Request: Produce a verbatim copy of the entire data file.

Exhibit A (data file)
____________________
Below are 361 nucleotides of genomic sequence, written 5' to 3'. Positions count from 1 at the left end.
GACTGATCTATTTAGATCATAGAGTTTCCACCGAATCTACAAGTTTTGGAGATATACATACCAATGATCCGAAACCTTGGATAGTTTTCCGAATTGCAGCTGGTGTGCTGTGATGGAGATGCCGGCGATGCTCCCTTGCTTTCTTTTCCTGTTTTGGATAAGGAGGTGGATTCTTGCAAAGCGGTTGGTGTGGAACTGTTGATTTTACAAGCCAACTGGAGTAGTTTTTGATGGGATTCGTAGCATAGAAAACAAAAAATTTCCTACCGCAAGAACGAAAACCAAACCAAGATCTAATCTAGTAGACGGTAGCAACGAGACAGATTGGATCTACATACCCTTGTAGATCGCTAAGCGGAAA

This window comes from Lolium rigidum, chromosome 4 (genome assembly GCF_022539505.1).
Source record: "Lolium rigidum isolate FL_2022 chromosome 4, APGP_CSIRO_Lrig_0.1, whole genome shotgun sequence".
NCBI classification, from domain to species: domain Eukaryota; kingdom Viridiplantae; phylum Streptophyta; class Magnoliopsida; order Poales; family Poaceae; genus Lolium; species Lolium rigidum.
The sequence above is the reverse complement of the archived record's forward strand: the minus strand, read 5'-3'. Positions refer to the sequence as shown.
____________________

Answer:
Below are 361 nucleotides of genomic sequence, written 5' to 3'. Positions count from 1 at the left end.
GACTGATCTATTTAGATCATAGAGTTTCCACCGAATCTACAAGTTTTGGAGATATACATACCAATGATCCGAAACCTTGGATAGTTTTCCGAATTGCAGCTGGTGTGCTGTGATGGAGATGCCGGCGATGCTCCCTTGCTTTCTTTTCCTGTTTTGGATAAGGAGGTGGATTCTTGCAAAGCGGTTGGTGTGGAACTGTTGATTTTACAAGCCAACTGGAGTAGTTTTTGATGGGATTCGTAGCATAGAAAACAAAAAATTTCCTACCGCAAGAACGAAAACCAAACCAAGATCTAATCTAGTAGACGGTAGCAACGAGACAGATTGGATCTACATACCCTTGTAGATCGCTAAGCGGAAA

This window comes from Lolium rigidum, chromosome 4 (genome assembly GCF_022539505.1).
Source record: "Lolium rigidum isolate FL_2022 chromosome 4, APGP_CSIRO_Lrig_0.1, whole genome shotgun sequence".
NCBI classification, from domain to species: domain Eukaryota; kingdom Viridiplantae; phylum Streptophyta; class Magnoliopsida; order Poales; family Poaceae; genus Lolium; species Lolium rigidum.
The sequence above is the reverse complement of the archived record's forward strand: the minus strand, read 5'-3'. Positions refer to the sequence as shown.